**b**) prediction of stress–strain hysteresis of 38 HRC.

**Figure 12.**Transferability of method: (

**a**) simulated indentation force–displacement at 50 N for 47 HRC; (

**b**) prediction of uniaxial stress–strain hysteresis of 47 HRC.

**Figure 13.**Transferability of method: (

**a**) simulated indentation force–displacement of Cu at 10 N; (

**b**) prediction of uniaxial stress–strain hysteresis.

**Table 1.**Identified material parameters for 50CrMo4 (38 HRC) after fitting of force–displacement at 50 N.

Symbol | Value |
---|---|

C_{1} (MPa) | 262,197 |

γ_{1} | 373 |

C_{2} (MPa) | 4714 |

γ_{2} | 0.25 |

Q (MPa) | −575 |

b | 262 |

**Table 2.**Identified material parameters for 50CrMo4 (38 HRC) after fitting of force–displacement at 75 N force amplitude.

Symbol | Value |
---|---|

C_{1} (MPa) | 257,503 |

γ_{1} | 354 |

C_{2} (MPa) | 3663 |

γ_{2} | 0.2837 |

Q (MPa) | −611 |

b | 163 |

**Table 3.**Identified material parameters for 50CrMo4 (47 HRC) of force–displacement at 50 N force amplitude.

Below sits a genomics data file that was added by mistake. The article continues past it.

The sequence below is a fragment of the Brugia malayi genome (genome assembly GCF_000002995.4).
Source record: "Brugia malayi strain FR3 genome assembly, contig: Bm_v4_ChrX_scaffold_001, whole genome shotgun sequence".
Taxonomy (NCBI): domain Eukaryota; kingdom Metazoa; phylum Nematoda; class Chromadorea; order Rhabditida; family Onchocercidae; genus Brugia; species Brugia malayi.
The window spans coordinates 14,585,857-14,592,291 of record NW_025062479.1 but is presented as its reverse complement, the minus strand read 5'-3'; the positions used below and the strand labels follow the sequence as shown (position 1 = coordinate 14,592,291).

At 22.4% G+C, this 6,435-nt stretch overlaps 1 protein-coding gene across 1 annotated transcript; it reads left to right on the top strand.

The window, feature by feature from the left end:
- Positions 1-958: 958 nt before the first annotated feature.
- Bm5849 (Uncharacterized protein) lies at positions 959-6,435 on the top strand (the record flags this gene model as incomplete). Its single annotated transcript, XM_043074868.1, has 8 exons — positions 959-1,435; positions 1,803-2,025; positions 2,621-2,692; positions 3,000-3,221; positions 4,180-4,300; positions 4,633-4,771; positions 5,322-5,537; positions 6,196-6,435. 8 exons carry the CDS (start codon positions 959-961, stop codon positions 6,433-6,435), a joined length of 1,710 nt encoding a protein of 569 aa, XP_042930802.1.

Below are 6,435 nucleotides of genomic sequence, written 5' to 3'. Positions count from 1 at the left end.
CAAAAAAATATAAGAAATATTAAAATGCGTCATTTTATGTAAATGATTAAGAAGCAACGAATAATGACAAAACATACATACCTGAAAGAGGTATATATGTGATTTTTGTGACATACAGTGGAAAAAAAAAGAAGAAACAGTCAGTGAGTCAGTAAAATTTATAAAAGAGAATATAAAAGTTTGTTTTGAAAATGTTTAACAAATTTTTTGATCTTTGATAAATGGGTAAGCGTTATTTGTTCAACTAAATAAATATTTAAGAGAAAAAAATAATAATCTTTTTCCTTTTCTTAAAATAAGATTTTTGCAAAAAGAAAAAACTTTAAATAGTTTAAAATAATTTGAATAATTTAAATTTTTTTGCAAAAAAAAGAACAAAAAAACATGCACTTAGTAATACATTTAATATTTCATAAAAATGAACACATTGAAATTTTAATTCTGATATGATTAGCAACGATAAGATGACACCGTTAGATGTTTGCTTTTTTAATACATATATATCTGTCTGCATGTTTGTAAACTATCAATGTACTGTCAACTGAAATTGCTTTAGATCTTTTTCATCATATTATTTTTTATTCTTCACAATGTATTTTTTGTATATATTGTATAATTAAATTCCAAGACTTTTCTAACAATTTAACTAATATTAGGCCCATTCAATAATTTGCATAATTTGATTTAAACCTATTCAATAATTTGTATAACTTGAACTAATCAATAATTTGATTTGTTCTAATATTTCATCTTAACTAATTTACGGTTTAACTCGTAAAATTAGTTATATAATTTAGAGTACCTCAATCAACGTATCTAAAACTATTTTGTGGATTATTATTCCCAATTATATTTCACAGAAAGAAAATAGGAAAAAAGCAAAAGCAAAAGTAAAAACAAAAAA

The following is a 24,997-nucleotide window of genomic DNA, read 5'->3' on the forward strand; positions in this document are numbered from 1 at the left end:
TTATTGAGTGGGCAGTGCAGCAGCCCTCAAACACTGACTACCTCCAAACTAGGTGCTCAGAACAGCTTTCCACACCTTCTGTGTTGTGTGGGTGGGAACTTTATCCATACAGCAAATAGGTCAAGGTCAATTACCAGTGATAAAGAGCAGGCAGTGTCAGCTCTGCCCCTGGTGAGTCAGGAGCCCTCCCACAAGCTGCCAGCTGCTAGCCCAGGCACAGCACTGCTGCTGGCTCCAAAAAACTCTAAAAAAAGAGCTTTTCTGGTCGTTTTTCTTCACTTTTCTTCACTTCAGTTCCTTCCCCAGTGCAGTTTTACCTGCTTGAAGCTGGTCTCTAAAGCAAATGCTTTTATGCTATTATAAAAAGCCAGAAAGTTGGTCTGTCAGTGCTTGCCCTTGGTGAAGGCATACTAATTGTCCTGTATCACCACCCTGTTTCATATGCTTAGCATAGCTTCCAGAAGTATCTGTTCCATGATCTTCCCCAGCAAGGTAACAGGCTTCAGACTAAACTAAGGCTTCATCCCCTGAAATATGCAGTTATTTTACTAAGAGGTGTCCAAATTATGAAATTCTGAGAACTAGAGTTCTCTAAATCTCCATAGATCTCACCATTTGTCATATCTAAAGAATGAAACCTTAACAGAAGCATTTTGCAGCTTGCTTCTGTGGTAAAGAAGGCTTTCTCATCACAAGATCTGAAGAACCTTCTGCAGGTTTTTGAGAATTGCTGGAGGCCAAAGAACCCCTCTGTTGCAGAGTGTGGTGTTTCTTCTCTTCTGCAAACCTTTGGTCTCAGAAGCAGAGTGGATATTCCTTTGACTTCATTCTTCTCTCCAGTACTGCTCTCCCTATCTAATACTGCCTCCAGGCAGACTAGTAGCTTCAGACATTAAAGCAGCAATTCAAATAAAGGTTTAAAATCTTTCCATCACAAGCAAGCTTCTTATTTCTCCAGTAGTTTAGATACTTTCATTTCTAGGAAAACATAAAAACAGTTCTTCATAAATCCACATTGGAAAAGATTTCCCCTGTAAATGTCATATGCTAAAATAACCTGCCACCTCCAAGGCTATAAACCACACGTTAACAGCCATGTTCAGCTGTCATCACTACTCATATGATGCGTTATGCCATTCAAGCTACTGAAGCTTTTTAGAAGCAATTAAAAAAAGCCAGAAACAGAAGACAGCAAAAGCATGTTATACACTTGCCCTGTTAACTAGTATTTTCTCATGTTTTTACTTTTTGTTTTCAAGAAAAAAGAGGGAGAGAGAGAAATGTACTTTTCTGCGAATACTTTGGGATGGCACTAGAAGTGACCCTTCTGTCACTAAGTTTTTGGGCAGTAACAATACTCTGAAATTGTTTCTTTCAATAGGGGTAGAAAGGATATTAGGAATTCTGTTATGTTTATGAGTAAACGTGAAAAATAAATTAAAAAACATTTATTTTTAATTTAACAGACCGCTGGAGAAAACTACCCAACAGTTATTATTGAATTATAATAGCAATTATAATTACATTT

Symbol | Value |
---|---|

C_{1} (MPa) | 337,885 |

γ_{1} | 374 |

C_{2} (MPa) | 6681 |

γ_{2} | 2.3 |

Q (MPa) | −724 |

b | 273 |

**Table 4.**Identified material parameters of the force–displacement loop for Cu at 10 N force amplitude.

Symbol. | Value |
---|---|

C_{1} (MPa) | 154,790 |

γ_{1} | 2,257 |

C_{2} (MPa) | 11,586 |

γ_{2} | 82 |

Q (MPa) | −12 |

b | 47 |

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**MDPI and ACS Style**

Sajjad, H.M.; ul Hassan, H.; Kuntz, M.; Schäfer, B.J.; Sonnweber-Ribic, P.; Hartmaier, A.
Inverse Method to Determine Fatigue Properties of Materials by Combining Cyclic Indentation and Numerical Simulation. *Materials* **2020**, *13*, 3126.
https://doi.org/10.3390/ma13143126

**AMA Style**

Sajjad HM, ul Hassan H, Kuntz M, Schäfer BJ, Sonnweber-Ribic P, Hartmaier A.
Inverse Method to Determine Fatigue Properties of Materials by Combining Cyclic Indentation and Numerical Simulation. *Materials*. 2020; 13(14):3126.
https://doi.org/10.3390/ma13143126

**Chicago/Turabian Style**

Sajjad, Hafiz Muhammad, Hamad ul Hassan, Matthias Kuntz, Benjamin J. Schäfer, Petra Sonnweber-Ribic, and Alexander Hartmaier.
2020. "Inverse Method to Determine Fatigue Properties of Materials by Combining Cyclic Indentation and Numerical Simulation" *Materials* 13, no. 14: 3126.
https://doi.org/10.3390/ma13143126